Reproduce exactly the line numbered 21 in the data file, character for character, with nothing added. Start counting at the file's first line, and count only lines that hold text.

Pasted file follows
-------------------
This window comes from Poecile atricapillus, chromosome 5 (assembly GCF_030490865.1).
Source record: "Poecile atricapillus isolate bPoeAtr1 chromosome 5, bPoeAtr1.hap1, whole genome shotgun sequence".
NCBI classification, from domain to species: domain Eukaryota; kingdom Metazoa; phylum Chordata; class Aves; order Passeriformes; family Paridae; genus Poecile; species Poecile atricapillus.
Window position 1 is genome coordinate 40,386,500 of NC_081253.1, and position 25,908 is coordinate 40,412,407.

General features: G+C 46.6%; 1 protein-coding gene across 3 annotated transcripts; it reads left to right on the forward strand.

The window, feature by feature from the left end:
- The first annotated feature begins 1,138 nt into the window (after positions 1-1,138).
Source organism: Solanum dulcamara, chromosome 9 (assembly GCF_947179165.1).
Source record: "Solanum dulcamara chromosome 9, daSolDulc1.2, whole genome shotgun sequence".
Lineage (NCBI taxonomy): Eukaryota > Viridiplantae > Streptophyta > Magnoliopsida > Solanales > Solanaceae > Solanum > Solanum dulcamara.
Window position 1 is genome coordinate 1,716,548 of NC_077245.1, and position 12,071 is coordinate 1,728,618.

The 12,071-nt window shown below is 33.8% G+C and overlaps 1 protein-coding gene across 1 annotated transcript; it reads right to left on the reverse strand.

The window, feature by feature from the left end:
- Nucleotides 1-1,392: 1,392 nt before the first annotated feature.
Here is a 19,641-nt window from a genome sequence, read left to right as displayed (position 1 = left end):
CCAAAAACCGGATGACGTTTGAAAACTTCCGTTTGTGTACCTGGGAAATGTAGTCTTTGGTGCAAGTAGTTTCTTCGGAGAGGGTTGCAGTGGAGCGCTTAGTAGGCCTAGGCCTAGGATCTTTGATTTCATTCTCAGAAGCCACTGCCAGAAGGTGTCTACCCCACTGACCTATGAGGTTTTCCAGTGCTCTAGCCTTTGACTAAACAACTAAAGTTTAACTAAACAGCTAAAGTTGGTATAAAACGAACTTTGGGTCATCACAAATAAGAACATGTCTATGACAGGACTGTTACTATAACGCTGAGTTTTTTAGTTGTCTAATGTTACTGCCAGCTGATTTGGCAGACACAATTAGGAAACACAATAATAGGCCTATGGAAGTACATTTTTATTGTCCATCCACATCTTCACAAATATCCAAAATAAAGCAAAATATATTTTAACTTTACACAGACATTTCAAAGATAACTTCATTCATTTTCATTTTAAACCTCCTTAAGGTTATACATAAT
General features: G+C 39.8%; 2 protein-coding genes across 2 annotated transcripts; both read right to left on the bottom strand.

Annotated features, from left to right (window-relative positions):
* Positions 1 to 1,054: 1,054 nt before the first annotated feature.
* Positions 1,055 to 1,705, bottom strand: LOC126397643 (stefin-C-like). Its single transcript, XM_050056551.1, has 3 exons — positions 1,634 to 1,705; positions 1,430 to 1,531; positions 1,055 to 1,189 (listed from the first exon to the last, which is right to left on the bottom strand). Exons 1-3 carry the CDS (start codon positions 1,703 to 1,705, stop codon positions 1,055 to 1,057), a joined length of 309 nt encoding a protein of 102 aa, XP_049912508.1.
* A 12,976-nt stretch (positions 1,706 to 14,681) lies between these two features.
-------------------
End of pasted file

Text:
* A 12,976-nt stretch (positions 1,706 to 14,681) lies between these two features.